Arduino meets open FPGA


BlackIce Open FPGA – Includes an 80MHz “Arduino”

Arduino is the Marmite of embedded programming – you either love it or hate it.

Regardless of how you feel about it – Arduino in the last 12 years probably has introduced more people to embedded programming of microcontrollers than any other organisation. What started with the humble AVR ATmega8 in 2005 has grown to include a multitude of different microcontrollers. and devices.

Initially the Arduino IDE handled only Atmel AVR microcontrollers – but with the addition of the Arduino Due board, it has opened up to include ARM devices – including parts by Atmel and ST Microelectronics.  To allow this to work the GCC toolchain for ARM has been integrated into the Arduino IDE along with the necessary “board files” and hooks to the various programmer devices.

In late August I noted that the STM32L4 parts had been brought into the fold – by way of the “Butterfly” boards which use the STM32L433.  This is the same microcontroller that we use on the current generation of myStrom BlackIce FPGA boards – and to have this part readily programmable from within the Arduino ecosystem will open up a whole new set of possibilities for the BlackIce board.

The STM32L433 brief specification:

64 pin low power ARM M4 Cortex microcontroller
256Kbytes of flash memory, 64Kbytes of SRAM
80MHz clock
USB 2.0 Full speed interface
11 timers
Capacitive touch interface
12 bit 5 MSPs ADC
2 x 12 bit DACs
SPI and Quad SPI

The full datasheet

Whilst my initial efforts in late August allowed me to program the STM32L433 from within the Arduino IDE using the “Butterfly” board file, it was going to take further work to create a custom board file for our BlackIce pcb.

Following on from the Hebden Bridge “Wuthering Bytes” festival in early September, our programmer friend Richard Miller has now created the necessary board file and Arduino platform support for BlackIce – and so all of the peripheral features and GPIO are now accessible via Arduino library functions.

Instructions for configuring the Arduino IDE and more details of the accessible GPIO signals are included on Richard’s Github repository.

This framework includes the DFU-UTIL program – which allows you to bootload the STM32 from within the Arduino IDE. Here are a few helpful hints:

  1. First remove the programming jumper from pins 14 and 16 of the Pi connector
  2. Plug the USB cable into the centre microUSB connector
  3. Always press the reset switch before you recompile and program.
  4. Replace the jumper if you want the code to be permanent
  5. If you want to access the UART – use “” in any functions that use the Serial code.

It was not long before I had Blink running, so I decided to load my old favourite – SIMPL. This is a small interactive toolkit that allows you to exercise the hardware via a series of serial commands. You can read about it and find the code on my Github repository .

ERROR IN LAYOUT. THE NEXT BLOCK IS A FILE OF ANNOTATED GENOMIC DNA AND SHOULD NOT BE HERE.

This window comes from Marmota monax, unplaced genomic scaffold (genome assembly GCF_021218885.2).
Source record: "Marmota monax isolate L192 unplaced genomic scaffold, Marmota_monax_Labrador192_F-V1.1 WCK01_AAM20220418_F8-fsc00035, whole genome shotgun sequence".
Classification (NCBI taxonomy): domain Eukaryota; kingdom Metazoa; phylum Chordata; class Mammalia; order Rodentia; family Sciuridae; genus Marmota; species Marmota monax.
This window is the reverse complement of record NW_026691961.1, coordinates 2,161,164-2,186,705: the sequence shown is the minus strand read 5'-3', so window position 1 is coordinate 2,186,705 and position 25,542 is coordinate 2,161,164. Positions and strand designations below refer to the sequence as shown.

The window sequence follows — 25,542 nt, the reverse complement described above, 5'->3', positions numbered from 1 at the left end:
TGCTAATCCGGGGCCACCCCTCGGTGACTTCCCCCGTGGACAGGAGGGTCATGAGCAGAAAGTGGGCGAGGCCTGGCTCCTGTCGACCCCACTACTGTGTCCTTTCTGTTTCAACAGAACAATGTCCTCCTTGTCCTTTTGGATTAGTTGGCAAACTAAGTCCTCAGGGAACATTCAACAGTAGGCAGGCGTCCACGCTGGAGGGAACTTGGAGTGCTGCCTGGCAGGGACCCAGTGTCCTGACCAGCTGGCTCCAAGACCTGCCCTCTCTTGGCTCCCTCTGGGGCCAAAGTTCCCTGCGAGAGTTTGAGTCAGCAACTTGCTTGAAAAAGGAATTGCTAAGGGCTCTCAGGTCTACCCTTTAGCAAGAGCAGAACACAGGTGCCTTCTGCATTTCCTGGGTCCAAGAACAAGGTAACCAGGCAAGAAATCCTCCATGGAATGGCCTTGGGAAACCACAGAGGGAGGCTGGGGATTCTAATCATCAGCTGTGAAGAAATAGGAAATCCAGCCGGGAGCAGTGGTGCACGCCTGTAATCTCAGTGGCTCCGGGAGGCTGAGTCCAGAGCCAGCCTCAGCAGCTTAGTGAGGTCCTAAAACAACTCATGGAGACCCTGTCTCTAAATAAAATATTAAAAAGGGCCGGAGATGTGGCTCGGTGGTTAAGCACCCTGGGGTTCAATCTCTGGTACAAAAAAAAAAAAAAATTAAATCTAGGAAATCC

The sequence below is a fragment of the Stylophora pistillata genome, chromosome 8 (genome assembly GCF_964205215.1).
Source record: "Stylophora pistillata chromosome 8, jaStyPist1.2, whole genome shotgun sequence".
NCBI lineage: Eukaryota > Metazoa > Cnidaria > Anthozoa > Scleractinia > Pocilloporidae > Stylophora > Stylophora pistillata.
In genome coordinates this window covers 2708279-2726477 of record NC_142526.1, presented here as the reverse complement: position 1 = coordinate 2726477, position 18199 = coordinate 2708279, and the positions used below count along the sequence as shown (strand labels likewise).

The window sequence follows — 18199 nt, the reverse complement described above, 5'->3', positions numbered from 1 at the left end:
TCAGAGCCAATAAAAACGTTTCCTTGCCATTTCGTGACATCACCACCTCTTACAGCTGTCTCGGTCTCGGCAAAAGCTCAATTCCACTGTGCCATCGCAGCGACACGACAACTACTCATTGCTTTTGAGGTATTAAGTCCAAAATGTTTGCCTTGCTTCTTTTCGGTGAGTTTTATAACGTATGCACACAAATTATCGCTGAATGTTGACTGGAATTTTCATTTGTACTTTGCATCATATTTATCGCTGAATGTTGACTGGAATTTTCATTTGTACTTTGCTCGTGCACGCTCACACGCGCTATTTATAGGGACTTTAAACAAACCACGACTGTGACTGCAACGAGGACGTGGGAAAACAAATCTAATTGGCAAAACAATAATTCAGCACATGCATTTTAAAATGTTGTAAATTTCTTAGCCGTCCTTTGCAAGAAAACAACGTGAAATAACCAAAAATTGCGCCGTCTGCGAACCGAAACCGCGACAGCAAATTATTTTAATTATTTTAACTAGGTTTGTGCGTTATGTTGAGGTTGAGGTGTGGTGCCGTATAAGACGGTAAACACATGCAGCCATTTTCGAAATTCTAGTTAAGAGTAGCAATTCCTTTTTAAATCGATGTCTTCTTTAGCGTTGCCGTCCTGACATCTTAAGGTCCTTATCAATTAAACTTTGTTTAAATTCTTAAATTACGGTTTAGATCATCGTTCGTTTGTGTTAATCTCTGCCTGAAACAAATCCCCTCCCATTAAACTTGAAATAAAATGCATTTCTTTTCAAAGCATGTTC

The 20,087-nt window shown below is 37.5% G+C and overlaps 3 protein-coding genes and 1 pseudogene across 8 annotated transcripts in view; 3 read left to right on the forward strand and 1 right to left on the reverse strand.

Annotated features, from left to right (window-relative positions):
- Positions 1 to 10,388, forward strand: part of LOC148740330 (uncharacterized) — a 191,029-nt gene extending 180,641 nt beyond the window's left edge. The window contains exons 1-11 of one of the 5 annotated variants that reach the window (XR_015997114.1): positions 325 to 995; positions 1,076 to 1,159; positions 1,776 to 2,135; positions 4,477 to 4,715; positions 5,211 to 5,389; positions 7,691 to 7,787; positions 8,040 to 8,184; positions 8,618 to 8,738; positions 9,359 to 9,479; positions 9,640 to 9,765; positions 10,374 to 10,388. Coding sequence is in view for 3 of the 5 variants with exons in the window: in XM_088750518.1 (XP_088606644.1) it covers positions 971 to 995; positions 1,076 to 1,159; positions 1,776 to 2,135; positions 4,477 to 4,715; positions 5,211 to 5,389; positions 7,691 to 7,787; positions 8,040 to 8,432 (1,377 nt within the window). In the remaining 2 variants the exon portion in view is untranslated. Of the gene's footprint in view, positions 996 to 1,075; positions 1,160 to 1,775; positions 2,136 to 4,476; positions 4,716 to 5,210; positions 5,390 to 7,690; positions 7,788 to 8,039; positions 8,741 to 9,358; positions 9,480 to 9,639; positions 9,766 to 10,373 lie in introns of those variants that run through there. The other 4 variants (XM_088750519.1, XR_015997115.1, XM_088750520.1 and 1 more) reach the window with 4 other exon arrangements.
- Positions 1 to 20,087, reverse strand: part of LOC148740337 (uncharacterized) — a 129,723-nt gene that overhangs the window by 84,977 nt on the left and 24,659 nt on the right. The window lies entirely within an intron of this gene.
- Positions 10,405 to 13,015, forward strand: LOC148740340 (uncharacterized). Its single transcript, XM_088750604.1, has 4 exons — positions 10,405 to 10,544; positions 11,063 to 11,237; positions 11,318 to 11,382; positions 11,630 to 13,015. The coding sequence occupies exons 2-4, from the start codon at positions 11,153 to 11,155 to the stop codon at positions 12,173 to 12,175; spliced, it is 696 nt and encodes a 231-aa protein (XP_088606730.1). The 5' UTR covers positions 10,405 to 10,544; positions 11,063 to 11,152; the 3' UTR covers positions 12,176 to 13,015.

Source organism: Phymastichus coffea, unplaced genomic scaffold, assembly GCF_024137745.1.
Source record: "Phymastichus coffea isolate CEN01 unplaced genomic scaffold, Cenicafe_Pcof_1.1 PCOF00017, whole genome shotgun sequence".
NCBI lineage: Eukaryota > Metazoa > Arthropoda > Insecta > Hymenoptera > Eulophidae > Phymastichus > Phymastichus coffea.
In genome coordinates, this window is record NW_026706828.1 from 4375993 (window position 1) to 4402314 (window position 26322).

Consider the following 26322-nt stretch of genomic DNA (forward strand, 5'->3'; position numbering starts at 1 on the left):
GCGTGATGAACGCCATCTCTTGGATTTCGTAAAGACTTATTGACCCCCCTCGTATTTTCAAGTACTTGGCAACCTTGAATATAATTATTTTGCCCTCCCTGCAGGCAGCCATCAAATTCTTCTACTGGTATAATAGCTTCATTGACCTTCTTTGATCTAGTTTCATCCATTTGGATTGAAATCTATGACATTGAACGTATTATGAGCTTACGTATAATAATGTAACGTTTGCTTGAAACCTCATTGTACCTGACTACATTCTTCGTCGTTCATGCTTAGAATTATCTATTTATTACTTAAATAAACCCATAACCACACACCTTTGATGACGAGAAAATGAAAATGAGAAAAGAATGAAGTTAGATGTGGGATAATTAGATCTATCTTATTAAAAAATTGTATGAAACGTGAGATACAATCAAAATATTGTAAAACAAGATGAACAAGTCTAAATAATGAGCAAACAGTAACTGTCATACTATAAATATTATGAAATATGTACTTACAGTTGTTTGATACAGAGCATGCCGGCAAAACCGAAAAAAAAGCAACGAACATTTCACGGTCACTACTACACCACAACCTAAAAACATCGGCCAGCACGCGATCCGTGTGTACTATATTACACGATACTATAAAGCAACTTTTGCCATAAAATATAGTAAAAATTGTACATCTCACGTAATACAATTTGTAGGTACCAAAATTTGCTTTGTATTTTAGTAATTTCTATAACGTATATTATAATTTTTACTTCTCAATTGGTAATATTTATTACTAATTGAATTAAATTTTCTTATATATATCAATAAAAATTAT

All appeared to work and soon I had the STM32L433 executing my interactive code.

Finally, as the STM32 is cocked at 80MHz – which is 5 times faster than the standard Arduino, plus it is a 32 bit processor rather than an 8-bit device, out of curiosity, I decided to run the standard dhrystone benchmark test to see how it compares to the regular 16MHz Arduino.

The results were interesting, clearly showing that the 32 bit ARM architecture scores over the 8-bit AVR:

Arduino Uno

Microseconds for one run through Dhrystone: 78.67
Dhrystones per Second: 12711.22
VAX MIPS rating = 7.23


Microseconds for one run through Dhrystone: 8.94
Dhrystones per Second: 111854.70
VAX MIPS rating = 63.66

So on the Dhrystone benchmark – BlackIce is about 8.8 times faster than the regular Arduino R3.

Arduino GPIO Headers

One of the features of BlackIce is that most of the spare GPIO signals from the STM32L433 microcontroller have been brought to Arduino-style female headers.  These allow connection to the analogue ADC, PWM, UART, SPI and I2C lines.  All apart from the six ADC inputs are 5V tolerant. For simple extensions to the BlackIce board – Arduino style shields may be fitted – but preferable if they are of the 3V3 type to avoid 5V reaching the FPGA pins and potentially causing damage.

Serial Terminal connection

BlackIce has a UART to USB converter IC which appears as a CH340 COM port.  It is available on the micro USB connector closest to the bottom left corner of the pcb.  This may be utilised from within Arduino provided that it is referenced as “Serial1”

STM32 – FPGA Interface

The STM32L433 shares a total of 20 signal lines with the ICE40 FPGA.  Some are used to provide the FPGA configuration interface (for FPGA programming) but may be re-used at runtime.

The signals are arranged into the following groups.

SPI Interface:    MOSI, MISO, SCLK, SS

Quad SPI Interface:  QD0,  QD1, QD2, QD3, QCS and QCK

GPIO Interface:    Dig 16, Dig 17,  Dig 18, Dig 19 (Slide switches)  B1, B2 (Buttons)

UART Interface:   TX , RX

Misc Controls:      RESET, DONE

All of these with the exception of RESET and DONE appear on the FPGA as GPIO and may be repurposed as required.

About monsonite

mostly human
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